This first appeared in The Havok Journal May 13, 2015.
On every Veterans Administration job announcement, there is a copy of the VA’s mission statement. It reads:
OUR MISSION: To fulfill President Lincoln’s promise – “To care for him who shall have borne the battle, and for his widow, and his orphan” – by serving and honoring the men and women who are America’s Veterans.
There is no greater failure in that promise than when a man is so distraught that he commits suicide to send a message, a message that screams “FAILURE” written in a veteran’s blood. Yet exactly that happened on the very grounds of the VA headquarters building in Phoenix, Arizona yesterday.
This is just the latest outrage visited upon the veteran community by the VA. How does something like this even happen? What drives a veteran to not only kill himself, but to do it in such a powerful way? We have former members of the military throughout the Veterans Administration. How is it that those men and women, who served, are comfortable with the travesty of death lists, failed medical care, and pill dispensing instead of treatment?
Why do the rest of us accept it? Partially, we, the veteran community, are still bound by the discipline which we learned. We expect, with the same certitude that we felt while in uniform, that the chain of command will fix the issues. They will make it right. But little has been done.
People have been fired. News stories break and proclaim the issues. And yet still we wait for resolution. Still those who served with pride and distinction, who went where they were told to go, are left to languish.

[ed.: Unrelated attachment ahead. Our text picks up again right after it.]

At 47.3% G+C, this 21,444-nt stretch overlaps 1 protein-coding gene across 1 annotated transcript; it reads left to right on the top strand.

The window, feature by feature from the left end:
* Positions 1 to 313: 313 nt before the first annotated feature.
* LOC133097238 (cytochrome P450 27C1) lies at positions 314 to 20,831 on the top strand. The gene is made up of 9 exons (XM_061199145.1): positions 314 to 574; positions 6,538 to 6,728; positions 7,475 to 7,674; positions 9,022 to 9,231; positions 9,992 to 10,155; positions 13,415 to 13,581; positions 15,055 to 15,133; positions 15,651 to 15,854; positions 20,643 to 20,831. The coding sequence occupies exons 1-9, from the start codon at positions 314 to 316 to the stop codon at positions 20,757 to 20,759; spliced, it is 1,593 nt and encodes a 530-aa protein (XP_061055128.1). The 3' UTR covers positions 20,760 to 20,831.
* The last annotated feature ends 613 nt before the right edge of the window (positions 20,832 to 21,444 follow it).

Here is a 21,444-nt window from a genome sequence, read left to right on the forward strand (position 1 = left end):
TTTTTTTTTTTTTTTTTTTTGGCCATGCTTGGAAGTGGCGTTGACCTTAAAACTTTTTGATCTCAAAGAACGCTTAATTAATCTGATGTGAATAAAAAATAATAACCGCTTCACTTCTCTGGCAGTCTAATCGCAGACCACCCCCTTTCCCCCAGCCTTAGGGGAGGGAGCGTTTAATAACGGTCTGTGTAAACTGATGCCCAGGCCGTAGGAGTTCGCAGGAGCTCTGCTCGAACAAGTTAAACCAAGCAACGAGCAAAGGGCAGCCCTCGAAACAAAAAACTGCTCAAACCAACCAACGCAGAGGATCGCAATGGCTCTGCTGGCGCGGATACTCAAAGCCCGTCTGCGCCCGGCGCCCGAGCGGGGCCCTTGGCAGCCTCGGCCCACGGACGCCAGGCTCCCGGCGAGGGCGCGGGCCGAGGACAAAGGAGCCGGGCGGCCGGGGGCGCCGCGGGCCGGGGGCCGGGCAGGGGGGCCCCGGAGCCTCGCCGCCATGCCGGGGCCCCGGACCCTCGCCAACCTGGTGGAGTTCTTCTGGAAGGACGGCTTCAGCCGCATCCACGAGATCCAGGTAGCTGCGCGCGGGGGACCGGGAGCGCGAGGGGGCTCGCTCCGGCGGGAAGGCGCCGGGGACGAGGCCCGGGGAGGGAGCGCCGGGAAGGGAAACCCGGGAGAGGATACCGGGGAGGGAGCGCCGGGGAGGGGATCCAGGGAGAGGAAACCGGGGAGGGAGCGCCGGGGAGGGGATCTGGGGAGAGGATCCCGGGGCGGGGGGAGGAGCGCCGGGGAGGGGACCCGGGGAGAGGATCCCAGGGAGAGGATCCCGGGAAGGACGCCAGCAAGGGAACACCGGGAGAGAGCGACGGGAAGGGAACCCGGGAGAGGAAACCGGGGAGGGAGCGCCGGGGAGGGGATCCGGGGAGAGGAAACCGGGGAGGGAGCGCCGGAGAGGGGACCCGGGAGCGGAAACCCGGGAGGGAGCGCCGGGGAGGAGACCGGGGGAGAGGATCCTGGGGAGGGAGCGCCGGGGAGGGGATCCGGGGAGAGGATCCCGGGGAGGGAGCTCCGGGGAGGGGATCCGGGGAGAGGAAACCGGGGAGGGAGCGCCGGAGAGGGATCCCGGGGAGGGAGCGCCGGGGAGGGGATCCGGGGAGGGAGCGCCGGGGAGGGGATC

We have asked with calm deliberation but have not moved. The mass of veterans have held their discipline for the most part because we expect such failures to be addressed.
How many suicides will it take before VA accepts its failure? This has happened before Houston, Temple, Phoenix, and Fort Harrison. When will the government listen?
It is time to speak. It is time that veterans use social media, personal demonstration, and activism to make change happen instead of waiting on it.
Instead of waiting for the chain of command to do it, perhaps it is time to fix it ourselves?
We are held hostage because of those veterans who need what only VA can provide them. VA, which is suitable care according to the Affordable Care Act, but summarily failed to support the people it was created to care for.
How do we challenge the system? When do we reach the tipping point where the veteran community will finally take action to stand up for themselves and each other? The suicide of a Tunisian fruit seller was the spark that lit the fuse of the Arab Spring. How many more acts of suicide or malfeasance from the VA will it take before veterans start caring enough to DO SOMETHING about it?
After all, if the final testament of a man condemning the Veterans Administration by means of his his death cannot penetrate the vapid bureaucracy, what can?
I think you know the answer.
Leonard O. Benton is retired from active duty military service with 24 years and two combat deployments to Iraq. He left the Regular Army after 10 years and became a National Guard Recruiter for his first tour in the AGR program followed by over 10 years in Operations as Force Protection, CBRN and three years as C-IED. He has an Associates degree and is currently working on his Bachelor’s. He is an amateur metal smith and when he is not working or writing he can often be found in his shop pounding away in the attempt to transform a lump of metal into an icon of beauty or function.
His years of operational planning, threat analysis, and a deeply cynical view of our imperfect world leads him to focus on world events and cultural beliefs that tend to cause the most friction and chaos in the world around us. He is a libertarian and he believes in personal freedoms and accountability. The Havok Journal gave him an outlet to express the things he sees wrong in the world and the opportunity to once again provide advice on how to fix it. Leonard can be contacted a firstname.lastname@example.org.